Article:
Bitter kola – The African wonder nut

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Bitter kola, with the botanical name Garcinia kola (Heckel), also known as African wonder nut, is a species of flowering plants belonging to the family Guttiferae. It grows in coastal rainforests in the south-western and south-eastern parts of Nigeria, and can also be found in some other African countries, such as Cameroon, Côte de Ivoire, Ghana, Liberia and Gabon​. Bitter kola is called “mijin-goro” in Hausa, “akiilu” in Igbo and “orogbo” in Yoruba.

Constituents
The bitter plant is believed to contain carbohydrate, crude fibre, fat, crude protein, vitamins and minerals, such as Vitamins A, C, E, B1, B2, B3, fibre, calcium, potassium and iron, as well as other antioxidants.

Passay showed that tannin, sapoium, phytic acid, phenol, Trypsin inhibitor, sterol, flavonoid, alkaloid, oxalate, caffeine, theobromine and Hydrogen cyanide were present in significant amounts. Kolavinol was found to be an active compound of bitter kola.

Preparations
The fruits, seeds, nuts and bark are used for their pharmacological activities. The nuts may be eaten raw. Different parts of the plant may be taken as decoctions alone or in combination with other medicinal plants. Extracts of the plant may also be used.

Pharmacological actions and medicinal uses
The bitter kola tree has been widely used both in medicine and cosmetology due to its stimulating, astringent, draining, decongestant, antioxidant, anti-inflammatory, vaso-protecttive, lipolytic, bronchiodilator, antihepatotoxic, antimicrobial and a number of other properties.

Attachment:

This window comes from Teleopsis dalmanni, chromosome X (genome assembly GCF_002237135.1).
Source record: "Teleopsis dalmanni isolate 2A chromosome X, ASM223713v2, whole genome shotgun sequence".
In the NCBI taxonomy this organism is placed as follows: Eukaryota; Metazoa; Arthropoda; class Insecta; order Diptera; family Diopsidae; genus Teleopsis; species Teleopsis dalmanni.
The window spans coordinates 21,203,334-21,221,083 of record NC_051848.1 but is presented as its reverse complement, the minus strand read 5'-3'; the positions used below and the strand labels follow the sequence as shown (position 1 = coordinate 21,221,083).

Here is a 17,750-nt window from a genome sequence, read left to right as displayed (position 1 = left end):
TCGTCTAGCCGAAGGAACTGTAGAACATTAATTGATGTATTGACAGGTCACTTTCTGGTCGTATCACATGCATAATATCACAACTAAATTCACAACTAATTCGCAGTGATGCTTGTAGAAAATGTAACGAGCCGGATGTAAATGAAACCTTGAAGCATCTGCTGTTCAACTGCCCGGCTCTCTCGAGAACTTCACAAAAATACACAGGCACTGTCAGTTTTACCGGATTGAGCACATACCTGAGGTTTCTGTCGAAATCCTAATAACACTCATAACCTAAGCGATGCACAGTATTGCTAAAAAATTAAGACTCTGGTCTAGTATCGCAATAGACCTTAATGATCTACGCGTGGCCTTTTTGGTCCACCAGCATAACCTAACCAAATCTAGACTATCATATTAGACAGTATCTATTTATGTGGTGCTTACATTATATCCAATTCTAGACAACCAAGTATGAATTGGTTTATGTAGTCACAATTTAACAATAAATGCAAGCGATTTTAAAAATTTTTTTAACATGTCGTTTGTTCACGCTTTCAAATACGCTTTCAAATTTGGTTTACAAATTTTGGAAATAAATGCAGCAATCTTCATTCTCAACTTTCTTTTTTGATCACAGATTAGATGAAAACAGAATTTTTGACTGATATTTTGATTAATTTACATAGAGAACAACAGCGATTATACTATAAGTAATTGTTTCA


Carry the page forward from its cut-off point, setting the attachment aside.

As a result of the saponin content, Garcinia kola helps to improve the function of the lungs by expanding the alveolar ducts and sacs, and as such, strengthens the fibre in the tissue of the lungs, thereby providing relief for chest cold and prevents cold altogether​. The antibacterial and antiviral properties of bitter kola make it useful in the treatment of sore throat and cough, bronchitis, typhoid, tuberculosis, diarrhoea, and other bacterial infections​.

Studies have shown that the seeds of bitter kola possess the ability to treat acute fever and malaria, lower blood glucose, treat glaucoma, manage osteoarthritis, combat nausea and vomiting in pregnant women, detoxify the human body during food poisoning and repel snakes.

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Bitter kola helps to promote weight loss by its hunger suppressing and thirst stimulating properties. The caffeine and theobromine content in bitter kola makes it a good cognitive booster and natural diuretic.

​ Research has shown that garcinia kola has aphrodisiac effects in male folks, and as such is used in the treatment of erectile dysfunction​. Nigerian women sometimes eat bitter kola to improve fertility. Bitter kola has anti-cancer properties.

Adverse effects
The most common side effects associated with bitter kola include dry mouth, insomnia, rapid heartbeat, nausea, stomach cramps, diarrhea and hives.

Economic potentials
Bitter kola costs between ₦200 and ₦500 per kg in the Nigerian market. A study in Ore, Ondo State, showed that trade of garcinia kola contributed ₦118,800.00 quarterly net income to each family. Economic analysis of bitter kola marketing in Osun State revealed a gross margin of ₦2,694,800, a net profit of ₦2,102,200, with a benefit cost ratio of ₦1.53K.
Nigeria produces about 150,000 tons of bitter kola annually, of which over 90 per cent are locally consumed. However, it is in great demand in Britain, America, China, India and other Asian countries. Bitter kola is used for food purposes and as raw material in the pharmaceutical and food industries. There is growing demand for bitter kola for traditional medical therapy.

Great opportunities abound in the cultivation and distribution of bitter kola both locally and internationally.

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